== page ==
Remembering Jack LaLanne


Fitness icon Jack LaLanne passed away over the weekend. He was 96.

LaLanne was profiled, along with the local “pioneers that made Southern California the center of the physical world,” in “Survival of the Fit,” a photo essay photographed by Dan Chavkin and written by contributing writer Dave Davis in January 2002. Here is what we said:

Jack LaLanne steps into the hotel elevator and smiles. Without warning, he grabs the side railings, hoists his legs perpendicular to his trunk, and locks his arms. He holds the position for five seconds, exhales, then lowers himself to the floor. The message is clear: At 87, with two artificial knees, LaLanne is in better shape than you’ll ever be. He’s shrunk some—standing five feet four—but his blue jumpsuit covers his taut chest like Saran Wrap. His eyes are clear, his skin glows, his handshake’s a nutcracker. “Billy Graham talks about the hereafter,” he says. “I’m for the here and now.”

LaLanne has preached that gospel for nearly seven decades, since he opened one of the first health clubs, in Oakland, and worked out at Santa Monica’s Muscle Beach, the birthplace of the modern fitness movement. Blessed with its climate and culture, Southern California remains the center of the physical world—and LaLanne remains its godfather, presiding over three generations of exercise pioneers.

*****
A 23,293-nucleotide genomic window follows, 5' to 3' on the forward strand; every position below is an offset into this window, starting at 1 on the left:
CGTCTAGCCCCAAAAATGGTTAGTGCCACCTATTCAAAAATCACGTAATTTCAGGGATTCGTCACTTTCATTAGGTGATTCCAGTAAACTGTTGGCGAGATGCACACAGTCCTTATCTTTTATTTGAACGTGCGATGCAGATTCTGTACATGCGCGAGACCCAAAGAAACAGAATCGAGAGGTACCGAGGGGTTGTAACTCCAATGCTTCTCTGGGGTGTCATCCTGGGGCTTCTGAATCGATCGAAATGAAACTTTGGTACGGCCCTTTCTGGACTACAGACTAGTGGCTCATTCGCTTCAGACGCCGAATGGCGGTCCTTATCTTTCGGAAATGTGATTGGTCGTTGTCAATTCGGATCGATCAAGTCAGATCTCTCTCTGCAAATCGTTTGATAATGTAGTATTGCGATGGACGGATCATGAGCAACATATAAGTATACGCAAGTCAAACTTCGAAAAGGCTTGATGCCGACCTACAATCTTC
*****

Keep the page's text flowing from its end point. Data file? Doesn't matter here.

In the 1930s LaLanne, Steve Reeves, Les and Abbye “Pudgy” Stockton, and other “health bohemians” gathered south of the Santa Monica Pier at a long, wooden platform constructed by the Works Progress Administration. There Muscle Beach celebrated the body in its sunbaked glory. Young men (and a few women) showed off their prowess by performing acrobatic and gymnastic routines. “Weights were taboo then,” Les recalls. “People thought they would hurt your heart or make you muscle-bound. With women, it was thought they would become masculine-looking.”

The beach’s denizens, led by Reeves, a bodybuilder turned Hollywood hunk, changed all that. Their physiques were not only symmetrical but functional and gorgeous—and seemed attainable, if you made the effort.

Muscle Beach disappeared in the late 1950s, although a version ended up in Venice. By then its alumni were revolutionizing the fitness business. From KTTV in Hollywood, LaLanne used the new medium of television to exhort housewives to “get up, exercise, and feel good!” His buddy Harold Zinkin invented the Universal weight-training machine. Reeves revealed his pecs in countless sword-and-sandals films. Joe Gold founded a gym that became the “iron game” equivalent of Gertrude Stein’s salon.

The boom continued in the ’70s, when Joe Weider, who had helped discover a gap-toothed Austrian named Arnold Schwarzenegger, moved his nutritional supplements and publishing empire to Woodland Hills. Gilda Marx taught aerobics to Jane Fonda, whose 1983 Workout video stayed atop the sales charts. A few years later, Ms. Olympia Rachel McLish starred in Pumping Iron II: The Women, and South African Jonathan “Johnny G” Goldberg came to L.A. and invented Spinning.

Today LaLanne lives in Morro Bay with his wife, Elaine. He still promotes his regimen—regular exercise and a healthy diet—and works out for two hours a day, beginning at 5 a.m. “It’s never too late to take care of your body,” he says. “I don’t care if you’re 90 years old–it’s never too late.”

Photograph courtesy